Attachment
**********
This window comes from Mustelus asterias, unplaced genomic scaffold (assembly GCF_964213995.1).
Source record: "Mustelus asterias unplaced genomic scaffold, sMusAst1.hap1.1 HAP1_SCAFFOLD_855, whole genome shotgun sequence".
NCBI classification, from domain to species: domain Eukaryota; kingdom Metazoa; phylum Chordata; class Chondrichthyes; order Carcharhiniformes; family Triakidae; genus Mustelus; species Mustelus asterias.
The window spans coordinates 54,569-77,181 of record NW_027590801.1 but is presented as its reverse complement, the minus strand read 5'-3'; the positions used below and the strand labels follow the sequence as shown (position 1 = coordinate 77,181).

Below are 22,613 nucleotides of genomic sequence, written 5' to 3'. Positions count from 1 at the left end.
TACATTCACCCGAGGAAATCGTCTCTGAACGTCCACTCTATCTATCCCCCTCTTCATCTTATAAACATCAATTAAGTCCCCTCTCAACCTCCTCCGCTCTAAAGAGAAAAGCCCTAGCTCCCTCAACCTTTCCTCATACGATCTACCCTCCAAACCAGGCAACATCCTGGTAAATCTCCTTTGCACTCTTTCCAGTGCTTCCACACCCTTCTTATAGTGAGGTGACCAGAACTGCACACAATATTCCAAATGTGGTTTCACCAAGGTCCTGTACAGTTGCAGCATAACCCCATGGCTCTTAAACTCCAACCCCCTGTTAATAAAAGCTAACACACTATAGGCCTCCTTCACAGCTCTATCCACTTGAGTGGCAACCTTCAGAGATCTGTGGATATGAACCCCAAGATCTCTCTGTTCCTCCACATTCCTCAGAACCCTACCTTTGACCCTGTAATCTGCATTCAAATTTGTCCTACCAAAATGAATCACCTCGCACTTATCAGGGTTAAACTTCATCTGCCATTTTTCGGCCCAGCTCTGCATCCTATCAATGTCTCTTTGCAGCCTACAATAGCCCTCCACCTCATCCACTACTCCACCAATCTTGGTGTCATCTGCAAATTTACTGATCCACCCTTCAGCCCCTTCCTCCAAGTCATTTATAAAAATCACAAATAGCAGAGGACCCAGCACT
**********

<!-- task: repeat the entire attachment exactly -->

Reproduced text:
This window comes from Mustelus asterias, unplaced genomic scaffold (assembly GCF_964213995.1).
Source record: "Mustelus asterias unplaced genomic scaffold, sMusAst1.hap1.1 HAP1_SCAFFOLD_855, whole genome shotgun sequence".
NCBI classification, from domain to species: domain Eukaryota; kingdom Metazoa; phylum Chordata; class Chondrichthyes; order Carcharhiniformes; family Triakidae; genus Mustelus; species Mustelus asterias.
The window spans coordinates 54,569-77,181 of record NW_027590801.1 but is presented as its reverse complement, the minus strand read 5'-3'; the positions used below and the strand labels follow the sequence as shown (position 1 = coordinate 77,181).

Below are 22,613 nucleotides of genomic sequence, written 5' to 3'. Positions count from 1 at the left end.
TACATTCACCCGAGGAAATCGTCTCTGAACGTCCACTCTATCTATCCCCCTCTTCATCTTATAAACATCAATTAAGTCCCCTCTCAACCTCCTCCGCTCTAAAGAGAAAAGCCCTAGCTCCCTCAACCTTTCCTCATACGATCTACCCTCCAAACCAGGCAACATCCTGGTAAATCTCCTTTGCACTCTTTCCAGTGCTTCCACACCCTTCTTATAGTGAGGTGACCAGAACTGCACACAATATTCCAAATGTGGTTTCACCAAGGTCCTGTACAGTTGCAGCATAACCCCATGGCTCTTAAACTCCAACCCCCTGTTAATAAAAGCTAACACACTATAGGCCTCCTTCACAGCTCTATCCACTTGAGTGGCAACCTTCAGAGATCTGTGGATATGAACCCCAAGATCTCTCTGTTCCTCCACATTCCTCAGAACCCTACCTTTGACCCTGTAATCTGCATTCAAATTTGTCCTACCAAAATGAATCACCTCGCACTTATCAGGGTTAAACTTCATCTGCCATTTTTCGGCCCAGCTCTGCATCCTATCAATGTCTCTTTGCAGCCTACAATAGCCCTCCACCTCATCCACTACTCCACCAATCTTGGTGTCATCTGCAAATTTACTGATCCACCCTTCAGCCCCTTCCTCCAAGTCATTTATAAAAATCACAAATAGCAGAGGACCCAGCACT